How We Treat Our Partner(s) Matters
Why minding our actions in relationship improves the quality of our lives and what to do to improve.
How do you feel inside of your relationship with your partner? Do you feel loved, treated well, respected? What do you notice about how you treat your partner(s)? Are you kind, direct, and loving? If you are like most of us, you sometimes find yourself struggling with maintaining clear, loving, and respectful behavior within your relationship. If so, you are not alone.
Many of us grew up in homes where the people who raised us struggled to manage their own emotions and interactions in a healthy way. Most of us were never offered a class on emotional regulation and respectful communication in school. In young adulthood, we attempted to respond to economic pressures by developing skills in many areas, but not intimate relationship skills. In society, we rarely see kindness, respect, integrity, and healthy conflict modeled within relationships of any kind. With mental health and relational wellness consistently on the back burner of our home and cultural education, it's easy to see why so many of us struggle in intimate partnerships.
Often, our adult romantic partnerships are the places we first try to practice skills that we have yet to learn. Additionally, no one is more likely to see our human weaknesses, experience poor treatment by us, or demand accountability than our partner(s). Life can be difficult and full of stressors. Most of us just want to come home to a peaceful and happy place where we are wanted and welcomed. When what we experience instead are complaints, criticisms, and conflict, it is easy to feel defeated and exhausted. In the midst of life stressors and relational challenges, it may feel like making positive changes in your relational behavior is the last thing you want to do. However, healthy and happy partnerships have long-term benefits to our overall mental and physical health and are frequently reported as a major point of gratitude and satisfaction in life.
What defines bad behavior in relationships? Research on couples has found four primary behaviors that lead to the degradation and demise of a relationship: contempt, criticism, stonewalling, and defensiveness. These four behaviors were one of the markers that consistently predicted relational distress and led to divorce in research by John Gottman and his team. These are actively harmful behaviors that degrade a relationship over time. Active harm looks like ignoring our partner, yelling, shouting, name calling or mean comments, derogatory statements, and defensiveness. In addition to active harm, there are behaviors that are passively harmful to relationships. These are the things we forget to do in our relationship that would make it stronger. Examples of passive harm are: forgetting to share explicit gratitude for our partner, acts of service or kindness to our partner, public/community acknowledgement of our partner's impact on our life, sharing what we find remarkable about our partner.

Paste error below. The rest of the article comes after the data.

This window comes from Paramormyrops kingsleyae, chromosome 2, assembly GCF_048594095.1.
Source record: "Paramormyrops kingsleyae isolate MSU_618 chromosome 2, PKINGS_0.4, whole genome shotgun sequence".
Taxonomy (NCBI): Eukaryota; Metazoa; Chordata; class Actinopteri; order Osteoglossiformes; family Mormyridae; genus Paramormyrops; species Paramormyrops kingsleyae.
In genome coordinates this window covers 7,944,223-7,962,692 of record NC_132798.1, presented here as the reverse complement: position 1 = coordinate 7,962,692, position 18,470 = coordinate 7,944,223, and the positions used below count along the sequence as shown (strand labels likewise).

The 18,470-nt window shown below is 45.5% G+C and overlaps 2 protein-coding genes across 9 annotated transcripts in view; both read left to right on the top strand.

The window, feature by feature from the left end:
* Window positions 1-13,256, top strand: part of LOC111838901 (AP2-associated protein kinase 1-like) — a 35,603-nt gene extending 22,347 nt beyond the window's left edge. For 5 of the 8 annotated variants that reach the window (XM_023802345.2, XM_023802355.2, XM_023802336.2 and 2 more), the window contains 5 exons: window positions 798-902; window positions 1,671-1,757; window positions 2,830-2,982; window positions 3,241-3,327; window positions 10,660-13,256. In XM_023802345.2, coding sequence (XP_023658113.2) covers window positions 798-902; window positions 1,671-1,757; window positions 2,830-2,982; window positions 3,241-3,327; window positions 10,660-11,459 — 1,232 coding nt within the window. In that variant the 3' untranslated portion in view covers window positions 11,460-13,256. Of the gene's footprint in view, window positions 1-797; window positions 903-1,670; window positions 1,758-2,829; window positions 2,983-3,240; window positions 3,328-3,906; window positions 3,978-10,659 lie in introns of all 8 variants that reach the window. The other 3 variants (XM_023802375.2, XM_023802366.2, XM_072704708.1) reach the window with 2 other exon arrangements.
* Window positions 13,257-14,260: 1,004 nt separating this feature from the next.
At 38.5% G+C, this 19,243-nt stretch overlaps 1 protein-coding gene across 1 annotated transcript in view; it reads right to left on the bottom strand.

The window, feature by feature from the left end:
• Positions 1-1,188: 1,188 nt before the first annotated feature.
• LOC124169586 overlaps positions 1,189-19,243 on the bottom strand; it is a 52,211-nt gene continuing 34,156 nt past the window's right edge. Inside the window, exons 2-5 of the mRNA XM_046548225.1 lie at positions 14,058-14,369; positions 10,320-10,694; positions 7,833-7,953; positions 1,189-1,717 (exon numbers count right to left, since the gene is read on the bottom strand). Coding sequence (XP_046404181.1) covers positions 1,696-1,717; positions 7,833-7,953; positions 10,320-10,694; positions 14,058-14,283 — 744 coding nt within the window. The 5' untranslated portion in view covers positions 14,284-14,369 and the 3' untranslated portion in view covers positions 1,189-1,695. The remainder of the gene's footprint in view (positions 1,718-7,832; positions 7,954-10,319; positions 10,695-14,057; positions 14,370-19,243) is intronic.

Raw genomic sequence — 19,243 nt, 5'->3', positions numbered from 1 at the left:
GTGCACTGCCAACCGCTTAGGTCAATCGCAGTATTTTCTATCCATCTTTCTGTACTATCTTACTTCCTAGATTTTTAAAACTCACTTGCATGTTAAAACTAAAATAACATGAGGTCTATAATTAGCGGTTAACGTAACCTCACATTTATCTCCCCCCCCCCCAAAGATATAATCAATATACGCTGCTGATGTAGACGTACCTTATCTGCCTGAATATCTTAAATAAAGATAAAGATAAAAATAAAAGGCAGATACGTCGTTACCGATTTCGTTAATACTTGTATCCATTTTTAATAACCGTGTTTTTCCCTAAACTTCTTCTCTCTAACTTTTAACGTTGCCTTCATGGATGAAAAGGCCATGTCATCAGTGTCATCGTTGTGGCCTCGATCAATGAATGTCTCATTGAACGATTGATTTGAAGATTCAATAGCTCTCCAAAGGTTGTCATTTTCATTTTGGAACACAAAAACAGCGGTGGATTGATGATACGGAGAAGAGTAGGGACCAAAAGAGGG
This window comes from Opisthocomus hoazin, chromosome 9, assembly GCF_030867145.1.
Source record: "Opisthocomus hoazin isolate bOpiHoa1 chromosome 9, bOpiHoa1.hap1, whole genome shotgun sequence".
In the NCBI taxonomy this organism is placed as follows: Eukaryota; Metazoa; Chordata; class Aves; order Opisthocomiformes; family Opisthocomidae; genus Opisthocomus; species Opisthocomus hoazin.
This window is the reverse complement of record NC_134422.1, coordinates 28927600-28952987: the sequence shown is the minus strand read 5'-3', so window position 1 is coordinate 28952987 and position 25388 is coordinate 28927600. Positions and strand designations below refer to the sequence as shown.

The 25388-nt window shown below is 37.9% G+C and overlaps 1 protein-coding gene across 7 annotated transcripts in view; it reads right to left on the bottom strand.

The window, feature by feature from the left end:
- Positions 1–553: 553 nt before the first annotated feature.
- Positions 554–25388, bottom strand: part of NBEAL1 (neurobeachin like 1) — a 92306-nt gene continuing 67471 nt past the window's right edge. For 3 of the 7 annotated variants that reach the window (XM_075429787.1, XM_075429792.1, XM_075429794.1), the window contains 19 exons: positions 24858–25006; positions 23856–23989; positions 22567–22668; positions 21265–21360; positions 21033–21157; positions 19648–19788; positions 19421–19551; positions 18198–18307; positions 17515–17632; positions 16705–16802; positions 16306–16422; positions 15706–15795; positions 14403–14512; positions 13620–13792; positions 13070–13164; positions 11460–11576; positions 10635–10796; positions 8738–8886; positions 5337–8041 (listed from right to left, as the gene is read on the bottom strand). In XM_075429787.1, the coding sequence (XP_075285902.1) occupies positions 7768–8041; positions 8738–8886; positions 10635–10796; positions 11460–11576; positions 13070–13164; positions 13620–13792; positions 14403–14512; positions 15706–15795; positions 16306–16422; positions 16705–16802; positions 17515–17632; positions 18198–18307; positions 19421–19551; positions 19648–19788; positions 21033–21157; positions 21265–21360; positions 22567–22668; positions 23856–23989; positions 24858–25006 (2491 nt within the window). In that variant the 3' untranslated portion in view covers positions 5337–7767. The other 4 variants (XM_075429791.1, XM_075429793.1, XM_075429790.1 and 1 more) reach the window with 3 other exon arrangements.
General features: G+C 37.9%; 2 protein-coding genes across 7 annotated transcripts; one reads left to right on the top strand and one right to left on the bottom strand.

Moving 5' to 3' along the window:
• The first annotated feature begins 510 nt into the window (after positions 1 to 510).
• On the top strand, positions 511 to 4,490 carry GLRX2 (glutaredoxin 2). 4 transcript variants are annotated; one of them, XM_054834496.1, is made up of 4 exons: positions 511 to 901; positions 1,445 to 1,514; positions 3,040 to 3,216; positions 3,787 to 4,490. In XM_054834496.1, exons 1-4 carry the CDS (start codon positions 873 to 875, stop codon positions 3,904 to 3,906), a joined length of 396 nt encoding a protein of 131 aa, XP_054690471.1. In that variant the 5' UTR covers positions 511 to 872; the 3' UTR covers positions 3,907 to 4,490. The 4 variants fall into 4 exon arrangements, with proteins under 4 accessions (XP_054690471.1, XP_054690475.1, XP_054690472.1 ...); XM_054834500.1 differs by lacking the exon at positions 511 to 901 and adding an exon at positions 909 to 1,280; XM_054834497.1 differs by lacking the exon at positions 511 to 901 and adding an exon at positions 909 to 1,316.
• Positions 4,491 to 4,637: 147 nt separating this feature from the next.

Take a moment here to pause and think about how you feel inside of your relationship if you have one right now. Now, think about how you treat your partner when you are angry, upset, feel slighted, are anxious or worried, or feel you haven't been seen, heard, or valued. If you can identify a few problematic ways you and your partner treat each other, you are not alone. In fact, managing our emotional reactions and behaviors towards our partners is one of the greatest challenges couples face. It's a challenge that often occurs in secret, because most of us are ashamed of ourselves when we treat our partner poorly. We know that it disrespects not only them, but ourselves. We often know that it is wrong. So, what do we do about it?
Here are some steps to practice both over time and in the specific moments when you are struggling to manage a harmful behavior.
Step one: begin to develop awareness of how you feel inside.